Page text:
Another key tenet of YIMBY doctrine is ‘filtering’ – that any and all new dwellings are beneficial in addressing the problem of affordability, even if they are higher in price, since these dwellings will over time depreciate and ‘filter’ down. It’s an idea similar to trickle-down economics, where increasing the wealth of the rich is said to ultimately ‘trickle’ down throughout society and benefit everyone.

Today, YIMBYism has already become an established political movement around the globe. Non-profit YIMBY organisations exist throughout the United States, Canada, the United Kingdom, continental Europe, and now Australia. There are YIMBY organisations in Queensland, New South Wales, Victoria, Adelaide, Perth, and now even a national YIMBY body called the Abundant Housing Network.

Will it work?

Despite YIMBY’s recent emergence, the idea that removing barriers to new construction is an affordability panacea has rather rapidly taken hold. Our national cabinet is apparently also in agreement that planning reform is the key to solving supply and thus the housing crisis. Though the research concerning the effectiveness of filtering and ‘trickle-down’ housing is conclusive, the evidence is clear – Australia’s housing affordability problems are simply not driven by supply-side factors.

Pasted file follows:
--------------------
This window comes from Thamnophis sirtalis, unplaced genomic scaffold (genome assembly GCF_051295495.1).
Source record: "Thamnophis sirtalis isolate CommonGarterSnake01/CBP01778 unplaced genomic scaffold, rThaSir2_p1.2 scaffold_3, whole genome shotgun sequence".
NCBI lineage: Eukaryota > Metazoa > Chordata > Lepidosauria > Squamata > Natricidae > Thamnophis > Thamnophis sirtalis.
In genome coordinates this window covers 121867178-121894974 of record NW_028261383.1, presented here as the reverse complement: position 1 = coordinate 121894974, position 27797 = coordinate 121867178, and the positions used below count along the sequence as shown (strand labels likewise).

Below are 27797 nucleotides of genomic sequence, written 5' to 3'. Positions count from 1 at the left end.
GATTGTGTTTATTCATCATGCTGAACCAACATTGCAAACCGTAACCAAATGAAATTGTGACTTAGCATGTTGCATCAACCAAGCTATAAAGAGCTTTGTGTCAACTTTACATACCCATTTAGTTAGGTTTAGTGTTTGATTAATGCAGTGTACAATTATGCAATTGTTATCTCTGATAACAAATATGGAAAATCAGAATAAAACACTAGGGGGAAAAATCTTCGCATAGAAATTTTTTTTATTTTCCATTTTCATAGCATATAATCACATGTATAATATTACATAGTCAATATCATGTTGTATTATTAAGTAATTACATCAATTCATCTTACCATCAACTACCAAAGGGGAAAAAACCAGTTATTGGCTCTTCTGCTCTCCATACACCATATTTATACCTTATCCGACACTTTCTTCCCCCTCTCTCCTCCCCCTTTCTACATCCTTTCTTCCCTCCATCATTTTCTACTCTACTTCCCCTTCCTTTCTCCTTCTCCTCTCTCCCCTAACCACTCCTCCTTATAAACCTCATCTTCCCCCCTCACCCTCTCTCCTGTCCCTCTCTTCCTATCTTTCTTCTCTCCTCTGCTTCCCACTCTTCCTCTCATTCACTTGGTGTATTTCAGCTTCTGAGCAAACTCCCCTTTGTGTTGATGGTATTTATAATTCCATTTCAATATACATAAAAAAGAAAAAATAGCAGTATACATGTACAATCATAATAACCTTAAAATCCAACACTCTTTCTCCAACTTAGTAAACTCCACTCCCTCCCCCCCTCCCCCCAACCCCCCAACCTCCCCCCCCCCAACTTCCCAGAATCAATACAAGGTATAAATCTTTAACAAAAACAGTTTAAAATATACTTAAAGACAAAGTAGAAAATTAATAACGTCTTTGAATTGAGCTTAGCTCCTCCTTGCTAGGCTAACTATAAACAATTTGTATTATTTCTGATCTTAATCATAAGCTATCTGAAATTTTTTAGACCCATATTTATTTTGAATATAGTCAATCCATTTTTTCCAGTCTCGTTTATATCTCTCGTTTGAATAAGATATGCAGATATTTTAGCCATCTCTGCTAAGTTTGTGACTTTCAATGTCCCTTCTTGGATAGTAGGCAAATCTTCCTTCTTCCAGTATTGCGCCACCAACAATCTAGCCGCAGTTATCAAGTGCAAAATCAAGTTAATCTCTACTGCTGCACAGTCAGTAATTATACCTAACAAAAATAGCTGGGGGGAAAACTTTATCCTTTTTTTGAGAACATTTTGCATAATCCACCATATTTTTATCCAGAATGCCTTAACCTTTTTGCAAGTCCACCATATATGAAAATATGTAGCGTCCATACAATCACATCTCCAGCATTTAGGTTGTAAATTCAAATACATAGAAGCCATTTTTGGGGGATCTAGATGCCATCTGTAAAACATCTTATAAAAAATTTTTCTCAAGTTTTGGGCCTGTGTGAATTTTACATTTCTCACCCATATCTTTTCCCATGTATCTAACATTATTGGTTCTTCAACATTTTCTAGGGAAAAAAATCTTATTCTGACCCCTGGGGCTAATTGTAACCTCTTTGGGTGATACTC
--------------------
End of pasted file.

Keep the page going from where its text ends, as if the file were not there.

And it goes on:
As an example of the YIMBY movement’s rapid rise and mobilisation, mid-last year, Sydney YIMBY held its inaugural meeting with speakers including former national and state MPs and local councillors. Former NSW Labor housing minister David Borger has also been assembling a team of universities, industry experts, big businesses, and other special interests to lobby for the rapid creation of new housing.

Consider the following:

Despite Australia having only five cities with a population over one million, two Australian cities rank in the top 10 for worst housing affordability in the world. Though not shown here, Adelaide also makes it into the top 15 with the 14th worst housing affordability: